Ode to Evelyn: A Shoutout to my Grandmother and Why I Love Thanksgiving
As an innkeeper for San Juan Island Inn Collection’s Tucker House Inn and Harrison House Suites, I’ve toyed with writing a travel/hospitality-ish blog centered around food, festivities, family, friends, and fascinating places and experiences — the five Fs that bring me the most joy in life.
And with Thanksgiving on the horizon, it seems like the perfect time to dive in. The late autumn holiday has always been my favorite. Its lack of commercialism, simple theme of goodwill towards neighbors, and (of course) eating comfort food — all day long.
My most nostalgic memories of Thanksgiving are those during my grade school years. My mom’s mom, Evelyn (or grandmama as I was supposed to address her), held her annual open house for a diverse crowd of her many friends and admirers. To this very grown-up event came her work colleagues, apartment managers, lake house neighbors, adult cousins, and other guests I never saw outside the occasion. Besides my younger brother and I, no kids were allowed.
It was a dressy affair, where I wore patent leather Mary Janes and cotton tights. I am sure the ladies had been to the beauty parlor and the gentlemen had had their sport coats dry-cleaned.
But my favorite part was getting my once-a-year serving of Farberware-rotisseried rump roast, turkey with giblet gravy, along with my grandma’s famous Onion Pie. Even as a kid I never had much of a sweet tooth. For me, the flavors to savor were the caramelly-sauteed onions, crispy cracker crust, and gooey cheddar-cheesy topping that made up her decadent dessert-sounding side dish. Sometimes I dream about it — even in the spring.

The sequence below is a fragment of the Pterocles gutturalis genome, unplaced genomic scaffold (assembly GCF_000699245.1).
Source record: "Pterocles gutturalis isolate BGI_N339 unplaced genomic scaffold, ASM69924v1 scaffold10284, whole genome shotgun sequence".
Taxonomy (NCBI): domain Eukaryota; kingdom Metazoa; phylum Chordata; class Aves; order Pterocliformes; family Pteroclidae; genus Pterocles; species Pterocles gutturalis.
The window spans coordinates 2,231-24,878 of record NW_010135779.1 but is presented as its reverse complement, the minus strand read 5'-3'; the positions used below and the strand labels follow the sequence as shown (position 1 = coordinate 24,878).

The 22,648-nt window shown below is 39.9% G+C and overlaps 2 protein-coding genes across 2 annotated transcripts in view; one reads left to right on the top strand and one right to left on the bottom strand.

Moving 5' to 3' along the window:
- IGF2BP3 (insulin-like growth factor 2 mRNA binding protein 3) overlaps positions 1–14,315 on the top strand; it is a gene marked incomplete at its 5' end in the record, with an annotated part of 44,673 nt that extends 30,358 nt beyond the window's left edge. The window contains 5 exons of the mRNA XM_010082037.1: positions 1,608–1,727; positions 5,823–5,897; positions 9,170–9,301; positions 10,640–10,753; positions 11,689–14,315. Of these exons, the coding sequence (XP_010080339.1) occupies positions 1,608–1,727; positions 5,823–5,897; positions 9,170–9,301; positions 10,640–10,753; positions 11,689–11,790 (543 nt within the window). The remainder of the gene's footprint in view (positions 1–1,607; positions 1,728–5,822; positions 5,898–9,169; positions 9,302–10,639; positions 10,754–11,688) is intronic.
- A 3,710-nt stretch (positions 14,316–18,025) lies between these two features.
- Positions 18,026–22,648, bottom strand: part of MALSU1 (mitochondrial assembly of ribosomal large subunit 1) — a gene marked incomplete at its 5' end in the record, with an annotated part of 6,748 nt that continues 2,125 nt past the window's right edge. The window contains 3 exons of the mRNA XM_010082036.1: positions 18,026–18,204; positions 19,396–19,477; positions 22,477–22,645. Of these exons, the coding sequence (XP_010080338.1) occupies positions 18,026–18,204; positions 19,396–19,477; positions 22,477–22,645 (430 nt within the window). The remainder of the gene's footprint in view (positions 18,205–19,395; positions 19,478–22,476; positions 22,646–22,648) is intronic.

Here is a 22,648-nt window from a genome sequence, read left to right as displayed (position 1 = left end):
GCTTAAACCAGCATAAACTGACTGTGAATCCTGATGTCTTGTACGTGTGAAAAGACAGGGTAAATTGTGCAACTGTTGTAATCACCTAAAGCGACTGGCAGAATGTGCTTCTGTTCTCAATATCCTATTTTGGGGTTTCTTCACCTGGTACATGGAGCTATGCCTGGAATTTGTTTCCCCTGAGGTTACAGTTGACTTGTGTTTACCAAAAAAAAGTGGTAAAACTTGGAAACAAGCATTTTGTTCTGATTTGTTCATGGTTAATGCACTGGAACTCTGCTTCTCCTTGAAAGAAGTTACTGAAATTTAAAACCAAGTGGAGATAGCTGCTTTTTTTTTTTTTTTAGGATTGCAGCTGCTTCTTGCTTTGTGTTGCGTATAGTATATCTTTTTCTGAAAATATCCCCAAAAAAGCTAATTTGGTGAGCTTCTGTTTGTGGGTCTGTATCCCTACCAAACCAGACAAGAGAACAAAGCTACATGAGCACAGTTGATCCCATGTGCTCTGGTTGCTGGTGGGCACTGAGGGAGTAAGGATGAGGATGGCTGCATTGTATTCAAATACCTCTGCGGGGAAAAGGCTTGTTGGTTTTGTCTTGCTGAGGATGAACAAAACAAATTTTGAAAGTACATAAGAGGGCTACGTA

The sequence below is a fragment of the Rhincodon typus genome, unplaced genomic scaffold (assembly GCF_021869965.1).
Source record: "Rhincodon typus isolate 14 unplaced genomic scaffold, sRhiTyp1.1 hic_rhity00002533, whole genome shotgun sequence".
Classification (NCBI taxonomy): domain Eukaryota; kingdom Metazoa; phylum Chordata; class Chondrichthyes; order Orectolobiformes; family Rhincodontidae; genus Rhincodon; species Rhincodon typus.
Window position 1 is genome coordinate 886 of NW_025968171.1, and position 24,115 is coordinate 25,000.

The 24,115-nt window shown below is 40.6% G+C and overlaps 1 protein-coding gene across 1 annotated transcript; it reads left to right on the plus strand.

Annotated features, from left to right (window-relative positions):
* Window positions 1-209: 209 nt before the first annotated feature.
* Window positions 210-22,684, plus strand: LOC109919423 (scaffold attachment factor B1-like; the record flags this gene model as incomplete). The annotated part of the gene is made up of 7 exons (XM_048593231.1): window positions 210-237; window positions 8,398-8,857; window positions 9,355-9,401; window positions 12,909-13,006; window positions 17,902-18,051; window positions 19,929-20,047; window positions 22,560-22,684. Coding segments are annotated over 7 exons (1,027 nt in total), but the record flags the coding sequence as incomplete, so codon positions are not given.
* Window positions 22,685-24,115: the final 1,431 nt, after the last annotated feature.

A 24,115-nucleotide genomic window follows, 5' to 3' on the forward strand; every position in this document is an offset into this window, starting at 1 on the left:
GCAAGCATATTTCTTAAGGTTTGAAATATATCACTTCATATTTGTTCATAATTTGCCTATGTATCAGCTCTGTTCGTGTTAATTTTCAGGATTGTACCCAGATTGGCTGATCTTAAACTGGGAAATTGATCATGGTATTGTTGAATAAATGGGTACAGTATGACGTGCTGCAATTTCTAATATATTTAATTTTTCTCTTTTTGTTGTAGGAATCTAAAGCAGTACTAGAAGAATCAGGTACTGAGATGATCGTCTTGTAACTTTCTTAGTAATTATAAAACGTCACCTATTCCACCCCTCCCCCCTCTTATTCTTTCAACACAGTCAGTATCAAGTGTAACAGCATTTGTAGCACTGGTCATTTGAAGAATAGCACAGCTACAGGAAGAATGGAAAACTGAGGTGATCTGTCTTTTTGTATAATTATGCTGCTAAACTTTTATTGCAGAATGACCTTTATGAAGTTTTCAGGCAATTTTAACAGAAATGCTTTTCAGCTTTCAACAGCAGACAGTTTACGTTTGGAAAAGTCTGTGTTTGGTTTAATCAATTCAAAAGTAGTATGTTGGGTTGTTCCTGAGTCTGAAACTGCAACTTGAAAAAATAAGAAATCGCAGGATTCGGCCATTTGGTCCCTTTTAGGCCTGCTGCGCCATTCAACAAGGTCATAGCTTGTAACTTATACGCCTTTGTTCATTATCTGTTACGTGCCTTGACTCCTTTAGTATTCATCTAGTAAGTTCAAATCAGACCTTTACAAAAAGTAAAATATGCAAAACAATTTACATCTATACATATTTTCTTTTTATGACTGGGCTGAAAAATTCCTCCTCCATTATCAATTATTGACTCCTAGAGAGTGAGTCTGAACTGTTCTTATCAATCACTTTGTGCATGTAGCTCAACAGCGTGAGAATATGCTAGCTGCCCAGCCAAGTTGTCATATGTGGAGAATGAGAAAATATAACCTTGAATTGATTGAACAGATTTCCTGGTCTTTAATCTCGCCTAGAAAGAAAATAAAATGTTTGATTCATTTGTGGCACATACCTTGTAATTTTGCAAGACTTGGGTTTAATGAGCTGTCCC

Onion Pie is Synonymous with the Melting Pot that is America
Through the years, my Thanksgivings have been spent in various places, never the same, and always special. I have lasting memories of tamales and pozole in New Mexico, salmon and oysters in the Pacific Northwest, and Virginia Ham in the foothills of the Blue Ridge Mountains. For me, Thanksgiving is about inviting strangers to share my table with family and close friends. And, always, at every gathering, my grandmama’s Onion Pie sits aside the stuffing, yams, greens, and cranberries.
Always a favorite, I anticipate at least one guest asking me for the recipe. Like the 70s commercial for Fabrege Organic Shampoo: “If I tell two friends, they’ll tell two friends, and so on, and so on… .”
Another important reason why the very-American holiday of Thanksgiving is number one on my list is that it brings out the best in all of us. I have sat at the table with hippies, artists, soldiers, foreigners, bankers and baristas, and for one magical evening, we are all neighbors. So, as we gather around the table this month, let us collectively reflect on what brings us together and what we are thankful for.
Here are 10 of the many blessings I will be counting:
- My strong supportive marriage
- My daughter, who amazes and inspires me
- The beautiful place on earth where I live